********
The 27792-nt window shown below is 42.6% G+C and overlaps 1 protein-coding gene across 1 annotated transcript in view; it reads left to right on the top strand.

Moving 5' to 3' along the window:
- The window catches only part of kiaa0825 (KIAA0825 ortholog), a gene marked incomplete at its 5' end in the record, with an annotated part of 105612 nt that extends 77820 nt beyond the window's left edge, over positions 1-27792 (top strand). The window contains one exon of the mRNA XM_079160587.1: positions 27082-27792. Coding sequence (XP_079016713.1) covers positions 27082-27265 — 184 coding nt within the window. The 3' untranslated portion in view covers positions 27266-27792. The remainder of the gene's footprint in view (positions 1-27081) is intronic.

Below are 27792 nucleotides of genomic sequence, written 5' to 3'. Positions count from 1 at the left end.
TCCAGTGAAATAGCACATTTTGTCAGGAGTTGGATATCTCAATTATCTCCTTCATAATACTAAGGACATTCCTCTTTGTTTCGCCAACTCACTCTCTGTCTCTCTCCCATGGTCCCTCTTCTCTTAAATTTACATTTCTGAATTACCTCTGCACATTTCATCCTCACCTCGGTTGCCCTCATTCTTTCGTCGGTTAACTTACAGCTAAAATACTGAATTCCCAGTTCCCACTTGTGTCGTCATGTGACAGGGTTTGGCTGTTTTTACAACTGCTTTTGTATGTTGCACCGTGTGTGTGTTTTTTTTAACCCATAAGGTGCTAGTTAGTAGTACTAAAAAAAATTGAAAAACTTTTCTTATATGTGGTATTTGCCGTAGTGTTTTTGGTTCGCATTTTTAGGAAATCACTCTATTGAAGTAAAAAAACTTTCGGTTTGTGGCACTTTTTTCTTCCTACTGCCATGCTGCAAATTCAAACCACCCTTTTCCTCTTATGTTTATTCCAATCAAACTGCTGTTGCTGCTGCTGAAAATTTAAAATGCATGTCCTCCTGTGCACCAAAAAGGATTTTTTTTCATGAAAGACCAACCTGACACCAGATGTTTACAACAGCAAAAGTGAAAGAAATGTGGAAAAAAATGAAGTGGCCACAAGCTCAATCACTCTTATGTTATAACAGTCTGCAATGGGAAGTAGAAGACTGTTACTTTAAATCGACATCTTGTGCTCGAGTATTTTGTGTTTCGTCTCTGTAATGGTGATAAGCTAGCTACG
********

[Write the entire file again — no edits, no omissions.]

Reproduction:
The 27792-nt window shown below is 42.6% G+C and overlaps 1 protein-coding gene across 1 annotated transcript in view; it reads left to right on the top strand.

Moving 5' to 3' along the window:
- The window catches only part of kiaa0825 (KIAA0825 ortholog), a gene marked incomplete at its 5' end in the record, with an annotated part of 105612 nt that extends 77820 nt beyond the window's left edge, over positions 1-27792 (top strand). The window contains one exon of the mRNA XM_079160587.1: positions 27082-27792. Coding sequence (XP_079016713.1) covers positions 27082-27265 — 184 coding nt within the window. The 3' untranslated portion in view covers positions 27266-27792. The remainder of the gene's footprint in view (positions 1-27081) is intronic.

Below are 27792 nucleotides of genomic sequence, written 5' to 3'. Positions count from 1 at the left end.
TCCAGTGAAATAGCACATTTTGTCAGGAGTTGGATATCTCAATTATCTCCTTCATAATACTAAGGACATTCCTCTTTGTTTCGCCAACTCACTCTCTGTCTCTCTCCCATGGTCCCTCTTCTCTTAAATTTACATTTCTGAATTACCTCTGCACATTTCATCCTCACCTCGGTTGCCCTCATTCTTTCGTCGGTTAACTTACAGCTAAAATACTGAATTCCCAGTTCCCACTTGTGTCGTCATGTGACAGGGTTTGGCTGTTTTTACAACTGCTTTTGTATGTTGCACCGTGTGTGTGTTTTTTTTAACCCATAAGGTGCTAGTTAGTAGTACTAAAAAAAATTGAAAAACTTTTCTTATATGTGGTATTTGCCGTAGTGTTTTTGGTTCGCATTTTTAGGAAATCACTCTATTGAAGTAAAAAAACTTTCGGTTTGTGGCACTTTTTTCTTCCTACTGCCATGCTGCAAATTCAAACCACCCTTTTCCTCTTATGTTTATTCCAATCAAACTGCTGTTGCTGCTGCTGAAAATTTAAAATGCATGTCCTCCTGTGCACCAAAAAGGATTTTTTTTCATGAAAGACCAACCTGACACCAGATGTTTACAACAGCAAAAGTGAAAGAAATGTGGAAAAAAATGAAGTGGCCACAAGCTCAATCACTCTTATGTTATAACAGTCTGCAATGGGAAGTAGAAGACTGTTACTTTAAATCGACATCTTGTGCTCGAGTATTTTGTGTTTCGTCTCTGTAATGGTGATAAGCTAGCTACG